• Yiqtol, wayyiqtol, wəqatal, wəyiqtol, and qatal may be used together, with each change of form indicating a change of hierarchy level in the discourse, rather than a change of semantics (p. 147, 190–92).
  • An isolated wəqatal surrounded by wayyiqtol may mark the theme of the larger discourse (pp. 131, 152–59).
  • Paragogic nun and paragogic he can indicate motion toward or involvement of the speaker or a named recipient, a volitional meaning, a change of topic, or the theme of the larger discourse (pp. 160–81).
  • The meanings of the long yiqtol and the paragogics are part of the same cross-linguistic grammaticalization path, so they may all be the result of the grammaticalization of the same lexical item (pp. 187–88, 193–94).

Many readers will find the concise introduction to cognitive linguistics in the first chapter to be quite helpful. For example, when page 19, footnote 1 moved me to explain major disjunctive cantillation marks to my students as a signal to stop and form a chunk of meaning (instead of describing them as punctuation marks, as I did previously), I heard an audible “ohh!” from my students as the lights went on.

The remaining chapters potentially present major breakthroughs in solving long-standing problems of the semantics and origin of various verb forms, paragogics, and energics, as well as how they work together to indicate the flow of thought at levels above the individual clause. Two caveats, however, are in order. The first is that the monograph presents only part of a larger system of discourse grammar and verbal semantics; discourse markers (pp. 73–74) and verb forms such as the qatal (p. 131n47) need to be analyzed and included. Second, much more work needs to be done to evaluate whether the author’s conclusions are indeed correct. The plethora of theories about Hebrew verbs in current scholarship, each supported with their own examples, demonstrates that a limited number of examples is insufficient to establish a theory. To settle the issues discussed in this monograph (e.g., wəqatal does not normally initiate verbal semantics other than purpose or result), what is ultimately needed is an exhaustive (and exhausting!) study of the entire Bible, evaluating each occurrence to see if it has the meaning that Robar proposes. For example, in preparing recently for Hebrew class, I noticed that the wəqatal in Ruth 3:9 seems to initiate imperatival semantics, apparently contrary to the claims on pages 123 and 130–31.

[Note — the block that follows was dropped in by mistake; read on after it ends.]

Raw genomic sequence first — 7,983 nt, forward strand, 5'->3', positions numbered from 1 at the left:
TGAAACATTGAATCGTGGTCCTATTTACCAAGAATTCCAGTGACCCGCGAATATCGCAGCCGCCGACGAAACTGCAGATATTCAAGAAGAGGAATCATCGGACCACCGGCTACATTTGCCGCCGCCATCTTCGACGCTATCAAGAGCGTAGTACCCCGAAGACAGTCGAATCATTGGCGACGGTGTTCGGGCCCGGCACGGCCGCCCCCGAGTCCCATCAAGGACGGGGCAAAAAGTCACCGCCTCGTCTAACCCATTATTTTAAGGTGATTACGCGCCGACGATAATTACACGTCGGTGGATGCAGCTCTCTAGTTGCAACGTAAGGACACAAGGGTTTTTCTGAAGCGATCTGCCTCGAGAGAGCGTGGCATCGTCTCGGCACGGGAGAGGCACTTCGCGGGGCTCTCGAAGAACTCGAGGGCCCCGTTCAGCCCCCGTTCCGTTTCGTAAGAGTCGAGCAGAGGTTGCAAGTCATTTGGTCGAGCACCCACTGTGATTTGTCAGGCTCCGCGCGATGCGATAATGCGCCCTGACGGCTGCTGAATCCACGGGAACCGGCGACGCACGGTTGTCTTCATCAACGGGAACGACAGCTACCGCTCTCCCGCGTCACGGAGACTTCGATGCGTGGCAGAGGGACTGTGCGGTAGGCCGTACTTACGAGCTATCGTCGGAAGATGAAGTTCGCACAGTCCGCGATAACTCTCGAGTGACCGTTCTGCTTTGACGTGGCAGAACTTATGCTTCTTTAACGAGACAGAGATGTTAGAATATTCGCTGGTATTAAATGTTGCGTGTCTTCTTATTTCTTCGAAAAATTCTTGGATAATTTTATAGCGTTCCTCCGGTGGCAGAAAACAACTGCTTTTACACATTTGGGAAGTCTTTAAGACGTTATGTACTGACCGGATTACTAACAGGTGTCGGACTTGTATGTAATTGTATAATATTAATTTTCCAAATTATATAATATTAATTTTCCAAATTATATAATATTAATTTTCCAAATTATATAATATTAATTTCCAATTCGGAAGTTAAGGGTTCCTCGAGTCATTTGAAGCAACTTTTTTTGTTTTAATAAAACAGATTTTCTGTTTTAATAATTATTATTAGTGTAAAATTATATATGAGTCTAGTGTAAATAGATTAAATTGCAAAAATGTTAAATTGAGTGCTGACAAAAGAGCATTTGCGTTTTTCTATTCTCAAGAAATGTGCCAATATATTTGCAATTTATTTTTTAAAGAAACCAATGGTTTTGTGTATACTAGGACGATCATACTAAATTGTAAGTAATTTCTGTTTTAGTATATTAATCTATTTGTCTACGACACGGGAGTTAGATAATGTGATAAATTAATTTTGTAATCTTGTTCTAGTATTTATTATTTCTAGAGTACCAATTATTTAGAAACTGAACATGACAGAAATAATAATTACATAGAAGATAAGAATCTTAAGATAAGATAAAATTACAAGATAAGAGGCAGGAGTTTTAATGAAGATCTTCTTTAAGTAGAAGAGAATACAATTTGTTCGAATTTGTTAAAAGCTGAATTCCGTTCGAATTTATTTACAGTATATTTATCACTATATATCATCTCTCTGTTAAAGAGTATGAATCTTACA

This monograph’s proposal is promising, and those interested in close reading of the Hebrew Bible are encouraged to learn it and use it to analyze the Hebrew text as Robar does throughout her monograph, while also evaluating, confirming, and modifying the proposal and enjoying the light that it sheds on the Hebrew Bible.

John C. Beckman

John C. Beckman
Bethlehem College & Seminary
Minneapolis, Minnesota, USA